Wall Street Journal – Oct 2

The following was a full page article in the WSJ on Oct 2.

Sullivan’s Island: The Sleepy South Carolina Enclave with Big-Ticket Real Estate

The explosive growth of Charleston, S.C., has heated up the real-estate market on nearby Sullivan’s Island, a laid-back beach town where the median sale price is $1.4 million

The locals nicknamed Sullivan’s Island, a quaint 2.5-square-mile enclave off the coast of South Carolina, “Mayberry by the Sea.” But if Sheriff Andy Taylor were around today, he might have trouble paying $1.4 million—the island’s median sale price—for a home here.

This historic beach town—population 1,790—has long been a well-kept secret among South Carolinians. But with the explosive growth of nearby Charleston, where Boeing Co. is expanding its 265-acre campus and Volvo is set to open its first U.S. plant in 2018, word of Sullivan’s Island’s charms is spreading. Now buyers from New York, California and even London are staking their claim on the island, just a 15-minute drive from Charleston.

“We’re going to sell more houses on Sullivan’s Island in 2015 than we ever have in history,” said Everett Presson, a real-estate agent who has practiced on the island for 37 years. At the market’s peak in 2005, 45 of the island’s 900 homes were sold. In 2015, 39 home sales have closed through August. With demand high and only 41 homes on the market, the median sales price has increased by 15% since 2014 to $1.4 million, according to data from Charleston Trident MLS.

Though summer is Sullivan’s Island’s busiest season, 80% of its residents live there full-time, according to Mr. Presson.

After traveling from Knoxville, Tenn., to the island for a wedding in 2003, Cortney and Baker Bishop fell in love with the “easy, breezy, preppy-cool lifestyle” of Sullivan’s, Mrs. Bishop, a 42-year-old interior designer said. They set their sights on a circa-1890 traditional low-country home where she had attended a cocktail party.

They purchased it a year later for $1.8 million. The house includes five bedrooms, five baths, a pool, and is two blocks from the beach, two blocks from the island’s marsh front and two blocks from a new oceanfront elementary school. “This house is the best decision I’ve made in my entire life, for my whole family,” said Mrs. Bishop, whose two young children attend the new school. “I mean, what place in the United States can you still just take off on your bike without your parents in the third grade?”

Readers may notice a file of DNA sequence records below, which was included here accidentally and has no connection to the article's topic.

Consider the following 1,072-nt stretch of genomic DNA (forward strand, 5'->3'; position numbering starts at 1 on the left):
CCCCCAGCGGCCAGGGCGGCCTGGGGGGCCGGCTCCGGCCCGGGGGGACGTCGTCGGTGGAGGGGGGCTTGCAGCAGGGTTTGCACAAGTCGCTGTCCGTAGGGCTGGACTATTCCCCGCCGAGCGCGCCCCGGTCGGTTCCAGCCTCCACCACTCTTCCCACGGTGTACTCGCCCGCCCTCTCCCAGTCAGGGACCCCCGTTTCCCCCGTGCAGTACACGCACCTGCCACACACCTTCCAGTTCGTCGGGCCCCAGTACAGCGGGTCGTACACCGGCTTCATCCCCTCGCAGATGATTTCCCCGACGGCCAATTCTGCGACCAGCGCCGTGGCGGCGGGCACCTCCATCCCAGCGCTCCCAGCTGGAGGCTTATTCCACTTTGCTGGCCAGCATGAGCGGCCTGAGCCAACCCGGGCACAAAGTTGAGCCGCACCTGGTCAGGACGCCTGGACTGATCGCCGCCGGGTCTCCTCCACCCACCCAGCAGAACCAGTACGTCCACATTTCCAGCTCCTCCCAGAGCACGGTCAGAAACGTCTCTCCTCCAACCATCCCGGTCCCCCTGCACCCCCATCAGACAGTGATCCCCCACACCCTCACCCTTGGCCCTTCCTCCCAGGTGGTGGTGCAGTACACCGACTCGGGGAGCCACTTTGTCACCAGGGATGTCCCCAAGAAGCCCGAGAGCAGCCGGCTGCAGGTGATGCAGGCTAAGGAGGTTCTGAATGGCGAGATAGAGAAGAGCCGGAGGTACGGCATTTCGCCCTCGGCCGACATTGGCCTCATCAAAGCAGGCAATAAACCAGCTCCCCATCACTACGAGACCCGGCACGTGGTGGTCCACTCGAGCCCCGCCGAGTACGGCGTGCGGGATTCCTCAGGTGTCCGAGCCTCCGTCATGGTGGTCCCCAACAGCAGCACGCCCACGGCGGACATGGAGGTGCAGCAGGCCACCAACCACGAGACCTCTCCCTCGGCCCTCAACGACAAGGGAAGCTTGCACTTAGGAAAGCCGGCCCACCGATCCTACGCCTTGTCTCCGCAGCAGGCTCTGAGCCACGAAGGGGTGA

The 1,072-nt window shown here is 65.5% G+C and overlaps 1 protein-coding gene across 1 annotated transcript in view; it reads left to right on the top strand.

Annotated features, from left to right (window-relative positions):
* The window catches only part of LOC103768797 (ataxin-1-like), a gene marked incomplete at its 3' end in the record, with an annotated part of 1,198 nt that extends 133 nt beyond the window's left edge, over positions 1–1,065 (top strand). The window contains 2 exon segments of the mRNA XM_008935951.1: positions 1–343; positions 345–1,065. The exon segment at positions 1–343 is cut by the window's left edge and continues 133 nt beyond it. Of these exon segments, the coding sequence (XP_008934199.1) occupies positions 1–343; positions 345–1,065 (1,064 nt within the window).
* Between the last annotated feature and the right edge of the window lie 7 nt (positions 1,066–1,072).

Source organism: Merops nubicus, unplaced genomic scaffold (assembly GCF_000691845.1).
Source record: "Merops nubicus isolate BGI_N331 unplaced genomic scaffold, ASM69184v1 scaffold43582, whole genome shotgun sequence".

Steve Hamontree, a former medical executive, and his wife, Lynne, an artist, both in their late 50s, are happy to have settled in a place that doesn’t feel like a retirement community. “There are families with young kids and there are single people who aren’t yet married,” said Mr. Hamontree. “This variety in the people makes for a real sense of community.”

With their two children grown and out of the house, they’ve listed the 5,000-square-foot home they purchased for $2.5 million in 2006 with the hopes of building something smaller elsewhere on the island. The four-bedroom, 4½-bath home includes a pool, an expansive third-story screened-in porch, and a light-filled third-floor artist’s studio. The rooftop deck has 360-degree views of the island and its surrounding waterways. They’re asking $2.5 million for the property.

The island’s allure is due, in large part, to a handful of ordinances passed over the past 30 years that have blocked the development of high-rise condos and the kind of spring break-style debauchery that has plagued other East Coast beach towns. “We’ve outlawed weekly rentals, so you don’t have a bunch of people partying in the house next to you,” said Mr. Presson, who served on the town council from 2005 to 2009. You can’t construct a building over 38 feet tall, or a home over 5,600 square feet, even if you bought 10 contiguous lots.

For Wes Fuller, 41, the executive managing director of investments for Greystar, a Charleston-based international real-estate firm, his wife Betsy and their three young kids, easy access to the beach and the marsh was a big factor in their decision to buy on Sullivan’s Island in 2012. “Whether you want to go surfing, or paddle boarding, or fishing, or whether you just want to go swimming in the ocean, you have all of those options on Sullivan’s,” said Mr. Fuller.

They’re selling their newly built 3,700-square-foot, five-bedroom, 4½-bathroom house for $2.475 million after a recent relocation to London for Mr. Fuller’s job. They purchased a larger, 0.90-acre marsh-front lot earlier this year for $1.35 million, where they plan to build a bigger home upon their return to the U.S. in 2016.

“People here are laid back,” said Mr. Fuller. “They don’t ask you about your work. They don’t care what you do for a living. You really do feel like you’re always on vacation.”

No need to fear faithful reader.  The WSJ will never publish an article like this for the Isle of Palms and for reasons unknown to this editor this makes many on the IOP quite happy.

2 thoughts on “Wall Street Journal – Oct 2

  1. Mr. Forslund,

    If your 1600 square foot elevated ranch were to be magically transported to Sullivan’s Island, I seriously doubt the value would triple to 1.5 million dollars. I could be wrong, but I think if you check the comps you will see that I am correct.

    Regarding the “rich doctor” comment: Yes, I am a doctor, but we are not rich. We do well for sure, but that is because we live below our means. Anyone in America can be rich if that is what they really want, they just have to be willing to work hard and take a bit of risk.

    Thanks for reading and thanks for commenting!


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